Putting the PGx in PGxome
PGxomeTM, PreventionGenetics’ whole exome sequencing test just got better! In addition to our regular options for PGxome, pharmacogenetic results are now available for both PGxome Diagnostic and PGxome Health Screen.
Adverse drug events (ADEs) not only significantly impact patient morbidity and mortality, but also cost the healthcare system many millions each year (Hug et al. 2012; Sultana et al. 2013). Scientific advances in genetics over the past decade have resulted in a better understanding of how genetic variants influence drug response. This has led to an increase in the number of clinically-available pharmacogenetic tests for a number of regularly prescribed drugs. The value of pharmacogenetic testing is further emphasized by the goals of the precision medicine initiative.
While evidence to support uptake of pharmacogenetic testing exists for many drugs, implementation of such tests has been gradual, likely due to concerns about broader clinical utility (Moaddeb & Haga 2013). To address these issues, our pharmacogenetics option for PGxome reports only variants for 15 well-documented, actionable pharmacogenetic genes. Genes currently tested as part of PGxome pharmacogenetic option are CYP2C19, CYP3A5, DPYD, G6PD, IFNL4, SLCO1B1, UGT1A1, ANKK1, CYP2B6, TPMT, NUDT15, CYP2C9, VKORC1, CYP4F2, GGCX. Reportable genes were selected based on evidence supporting gene-drug interactions (https://www.pharmgkb.org), allowing for:
- Accurate dosing
- Increased efficacy of treatment
- Prevention of adverse events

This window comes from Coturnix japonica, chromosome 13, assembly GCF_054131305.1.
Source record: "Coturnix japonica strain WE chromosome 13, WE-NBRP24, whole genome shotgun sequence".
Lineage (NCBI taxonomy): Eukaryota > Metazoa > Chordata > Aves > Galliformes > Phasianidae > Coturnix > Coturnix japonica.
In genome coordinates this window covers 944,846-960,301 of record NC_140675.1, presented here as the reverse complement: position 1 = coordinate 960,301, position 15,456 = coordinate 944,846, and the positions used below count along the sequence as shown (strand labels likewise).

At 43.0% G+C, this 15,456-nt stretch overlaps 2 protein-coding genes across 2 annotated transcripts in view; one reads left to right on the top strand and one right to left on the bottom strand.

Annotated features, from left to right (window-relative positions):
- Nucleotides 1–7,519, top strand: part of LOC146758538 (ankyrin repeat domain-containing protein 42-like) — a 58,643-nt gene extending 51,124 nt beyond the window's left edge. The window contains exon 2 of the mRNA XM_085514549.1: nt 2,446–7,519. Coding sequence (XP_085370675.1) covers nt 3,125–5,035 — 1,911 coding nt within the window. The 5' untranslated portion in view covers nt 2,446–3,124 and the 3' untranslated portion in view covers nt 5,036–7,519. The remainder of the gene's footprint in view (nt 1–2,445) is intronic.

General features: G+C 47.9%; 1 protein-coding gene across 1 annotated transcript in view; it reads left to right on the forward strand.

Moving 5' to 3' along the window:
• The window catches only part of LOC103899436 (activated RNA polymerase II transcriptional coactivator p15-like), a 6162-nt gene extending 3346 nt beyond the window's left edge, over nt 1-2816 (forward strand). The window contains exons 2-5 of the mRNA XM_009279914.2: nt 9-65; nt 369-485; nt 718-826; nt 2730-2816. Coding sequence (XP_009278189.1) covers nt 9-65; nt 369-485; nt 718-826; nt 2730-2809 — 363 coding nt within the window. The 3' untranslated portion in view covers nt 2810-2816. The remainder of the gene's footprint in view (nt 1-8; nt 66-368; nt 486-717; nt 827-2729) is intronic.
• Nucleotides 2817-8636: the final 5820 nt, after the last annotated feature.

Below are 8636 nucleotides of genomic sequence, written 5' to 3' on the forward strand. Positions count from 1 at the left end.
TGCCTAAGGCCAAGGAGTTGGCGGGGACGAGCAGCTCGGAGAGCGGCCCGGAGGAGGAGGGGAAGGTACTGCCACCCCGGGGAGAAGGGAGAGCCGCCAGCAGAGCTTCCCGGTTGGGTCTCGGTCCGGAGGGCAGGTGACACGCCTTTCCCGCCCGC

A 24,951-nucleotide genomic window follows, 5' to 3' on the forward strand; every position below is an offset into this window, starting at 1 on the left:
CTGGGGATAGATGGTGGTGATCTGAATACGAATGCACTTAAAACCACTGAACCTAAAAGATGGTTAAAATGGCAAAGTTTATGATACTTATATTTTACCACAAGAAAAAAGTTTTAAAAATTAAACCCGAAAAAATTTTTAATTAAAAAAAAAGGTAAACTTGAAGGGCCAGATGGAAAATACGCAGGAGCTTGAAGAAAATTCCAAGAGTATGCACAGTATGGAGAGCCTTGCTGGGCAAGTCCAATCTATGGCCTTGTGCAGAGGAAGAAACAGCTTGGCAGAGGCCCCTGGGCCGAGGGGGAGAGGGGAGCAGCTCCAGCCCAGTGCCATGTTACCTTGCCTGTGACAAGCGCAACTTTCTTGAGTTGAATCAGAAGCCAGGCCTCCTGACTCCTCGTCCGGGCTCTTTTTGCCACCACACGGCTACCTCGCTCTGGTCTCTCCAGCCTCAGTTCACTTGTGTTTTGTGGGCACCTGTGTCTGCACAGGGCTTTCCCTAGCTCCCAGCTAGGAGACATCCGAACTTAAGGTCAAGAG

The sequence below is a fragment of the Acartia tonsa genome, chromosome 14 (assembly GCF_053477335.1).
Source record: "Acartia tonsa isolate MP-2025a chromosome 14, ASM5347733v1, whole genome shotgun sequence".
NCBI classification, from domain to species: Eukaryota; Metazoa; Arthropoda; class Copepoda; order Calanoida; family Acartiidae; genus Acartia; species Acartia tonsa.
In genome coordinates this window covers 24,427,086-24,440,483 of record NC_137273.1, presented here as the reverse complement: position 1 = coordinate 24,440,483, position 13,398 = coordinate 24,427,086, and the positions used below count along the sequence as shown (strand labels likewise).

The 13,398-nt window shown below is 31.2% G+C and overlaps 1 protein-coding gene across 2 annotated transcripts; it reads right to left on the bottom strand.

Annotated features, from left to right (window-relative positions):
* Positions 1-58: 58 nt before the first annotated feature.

Further gene and variant details can be found in our PGxome Test Descriptions.
Different from allele-specific genotyping, our pharmacogenetics option is based on full gene sequencing, which detects rare or previously undiscovered loss of function variants (e.g., nonsense, splicing and frameshift insertions/deletions) in addition to well-documented pharmacogenetic variants. We will not report variants of uncertain significance (VUS) in pharmacogenetic genes. Ensuring the highest quality, the interpretation of and terminology used for identified pharmacogenetic findings are based on CPIC guidelines, PharmGKB, workgroup recommendations, and peer-reviewed literature (Caudle et al. 2016; Kalman et al. 2015).
We put the PGx in PGxome; now it’s your turn to put us to the test!
Caudle et al. 2016. Genetics in Medicine. PubMed ID: 27441996
Hug et al., 2012. PubMed ID: 22435229
Kalman et al. 2015. Clin Pharmacol Ther. 99(2): 172-85. PubMed ID: 26479518
Moaddeb & Haga. 2013. Ther Adv Drug Saf. 4(4): 155–169. PubMed ID: 24020014
Sultana et al., 2013. PubMed ID: 24347988